Just one year after launching, corporate credit card startup Ramp has become fintech’s latest unicorn, amassing an eye-popping $1.6 billion valuation as it received $115 million in new funding led by D1 Capital Partners and $95 billion payments goliath Stripe.
Announced on Thursday, Ramp’s all-equity round brings the New York City-based company’s total funding to $320 million, including $150 million in debt financing from Goldman Sachs in February. Goldman doubled-down with an equity investment in this latest round, alongside Founders Fund, Coatue Management and Thrive Capital.
“It turned out to be just an incredible year for Ramp,” says Cofounder and CEO Eric Glyman, a 30-year-old Harvard College grad who bills Ramp as the first corporate card designed to help customers spend less. Like fintech competitors Brex and Divvy, Ramp offers zero fees, no interest rates and cash-back rewards with its credit card, but it also sports an expense-management platform whose algorithms analyze transactions to identify savings opportunities—a feature Glyman says helped the average client cut wasteful spending by about $100,000 over the past year.
“When March, April and May came around, this suddenly started to mean the difference between making it through the next month and helping keep more and more folks on payroll,” says Glyman of the company’s early days during the pandemic. The company launched its services on February 12, 2020—just one month before dozens of states started mandating lockdowns that dealt a crippling blow to the revenues of small businesses—Ramp’s main market.
Headquartered less than two blocks south of Manhattan’s Union Square, Ramp has already picked up around 1,000 clients, including buzzy social app Clubhouse, mortgage fintech Better and nonprofit Planned Parenthood. With transaction volume skyrocketing 400% in the past six months alone, Ramp’s corporate credit card has processed nearly $1 billion in transactions since launching 14 months ago—beating out the roughly two years it took competitor Brex to reach that milestone.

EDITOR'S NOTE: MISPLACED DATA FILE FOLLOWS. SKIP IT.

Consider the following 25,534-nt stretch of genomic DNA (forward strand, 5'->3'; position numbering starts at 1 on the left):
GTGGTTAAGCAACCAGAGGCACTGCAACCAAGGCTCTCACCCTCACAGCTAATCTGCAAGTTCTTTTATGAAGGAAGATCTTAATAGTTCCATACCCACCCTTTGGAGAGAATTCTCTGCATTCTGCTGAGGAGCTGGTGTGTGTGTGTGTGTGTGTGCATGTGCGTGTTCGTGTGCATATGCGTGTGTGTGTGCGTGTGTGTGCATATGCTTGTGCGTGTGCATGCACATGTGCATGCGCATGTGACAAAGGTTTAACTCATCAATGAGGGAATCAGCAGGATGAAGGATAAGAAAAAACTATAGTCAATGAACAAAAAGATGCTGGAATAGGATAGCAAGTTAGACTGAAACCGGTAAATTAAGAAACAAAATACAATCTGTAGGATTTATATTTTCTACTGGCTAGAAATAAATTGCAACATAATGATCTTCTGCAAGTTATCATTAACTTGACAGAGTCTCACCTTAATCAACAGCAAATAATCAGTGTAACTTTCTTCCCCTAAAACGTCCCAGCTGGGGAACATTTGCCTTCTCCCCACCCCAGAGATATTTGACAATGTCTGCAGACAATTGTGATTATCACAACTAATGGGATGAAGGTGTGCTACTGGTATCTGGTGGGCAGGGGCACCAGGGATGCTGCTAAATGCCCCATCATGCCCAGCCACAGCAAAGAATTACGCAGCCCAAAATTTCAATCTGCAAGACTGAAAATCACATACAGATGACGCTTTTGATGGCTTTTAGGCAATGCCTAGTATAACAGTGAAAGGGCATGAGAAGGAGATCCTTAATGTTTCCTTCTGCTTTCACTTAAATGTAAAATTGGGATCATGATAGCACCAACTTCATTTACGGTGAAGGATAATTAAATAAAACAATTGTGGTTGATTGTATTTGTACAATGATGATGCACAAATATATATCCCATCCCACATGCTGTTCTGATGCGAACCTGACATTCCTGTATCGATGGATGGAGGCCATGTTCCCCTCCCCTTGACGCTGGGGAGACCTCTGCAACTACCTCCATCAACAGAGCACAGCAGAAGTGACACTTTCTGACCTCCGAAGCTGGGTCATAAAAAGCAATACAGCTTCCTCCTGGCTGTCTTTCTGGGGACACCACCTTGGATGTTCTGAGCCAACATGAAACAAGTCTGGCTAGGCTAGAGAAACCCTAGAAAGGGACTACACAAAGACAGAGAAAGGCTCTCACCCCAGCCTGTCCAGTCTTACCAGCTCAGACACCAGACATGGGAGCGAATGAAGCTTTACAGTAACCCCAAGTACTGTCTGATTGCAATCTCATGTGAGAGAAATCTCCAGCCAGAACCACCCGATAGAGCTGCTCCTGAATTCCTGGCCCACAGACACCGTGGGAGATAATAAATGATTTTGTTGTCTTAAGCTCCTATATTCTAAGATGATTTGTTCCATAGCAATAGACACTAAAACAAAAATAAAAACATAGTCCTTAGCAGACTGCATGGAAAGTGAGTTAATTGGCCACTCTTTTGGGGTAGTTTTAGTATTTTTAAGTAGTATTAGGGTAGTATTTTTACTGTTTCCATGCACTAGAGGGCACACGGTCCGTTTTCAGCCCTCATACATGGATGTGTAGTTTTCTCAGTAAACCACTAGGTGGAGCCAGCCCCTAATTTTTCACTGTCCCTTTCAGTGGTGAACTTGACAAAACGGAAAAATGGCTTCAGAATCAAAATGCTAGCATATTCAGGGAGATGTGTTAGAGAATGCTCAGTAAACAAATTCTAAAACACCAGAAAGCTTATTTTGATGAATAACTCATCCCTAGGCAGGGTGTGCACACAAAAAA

The new funding comes at a time of massive growth in value for fintechs. Utah-based Divvy, which sports a $1.8 billion valuation, landed $165 million in new funding this January, and Brex is reportedly raising new capital that could almost triple the company’s valuation to $8 billion—just four years after launching. According to PitchBook, fintech companies have raised a staggering $21 billion in venture capital so far this year, putting the industry on track to best the $53 billion in record funding raised in 2018.
As for Ramp, it’s planning to use its fresh capital for product development and to support its swelling employee headcount, which is up five-fold during the pandemic to about 100. Glyman says Ramp wants to double-down on its expense management software with automated savings and accounting features, noting that more than 90% of the firm’s customers have made the full switch to its spending management platform from legacy providers like Expensify and Concur. To manage growth, the firm has tapped former Stripe and Goldman Sachs executive Colin Kennedy as chief business officer.
A Las Vegas native, Glyman’s not unfamiliar with the high-growth startup world. He met his fellow cofounders, Chief Technology Officer Karim Atiyeh and Chief Product Officer Gene Lee, in college and high school, respectively. In 2014, Glyman and Atiyeh started Paribus, which helped online shoppers get automatic price refunds on past purchases. Within a year of its launch in May 2015, the service had almost one million users, Glyman says. That caught the attention of credit-card giant Capital One, which acquired Paribus for an undisclosed sum in October 2016.
Now Glyman’s eager to take on the “800-pound gorilla” in the corporate credit card space—American Express, which posted nearly $871 billion in transaction volume last year. Glyman notes that about one-third of Ramp’s customers have switched over from AmEx.
“In a lot of ways, it feels like Ramp is this well-kept secret that most people have never heard of,” says Glyman after the company’s year of explosive growth. “We think there’s a lot of opportunity to grow.”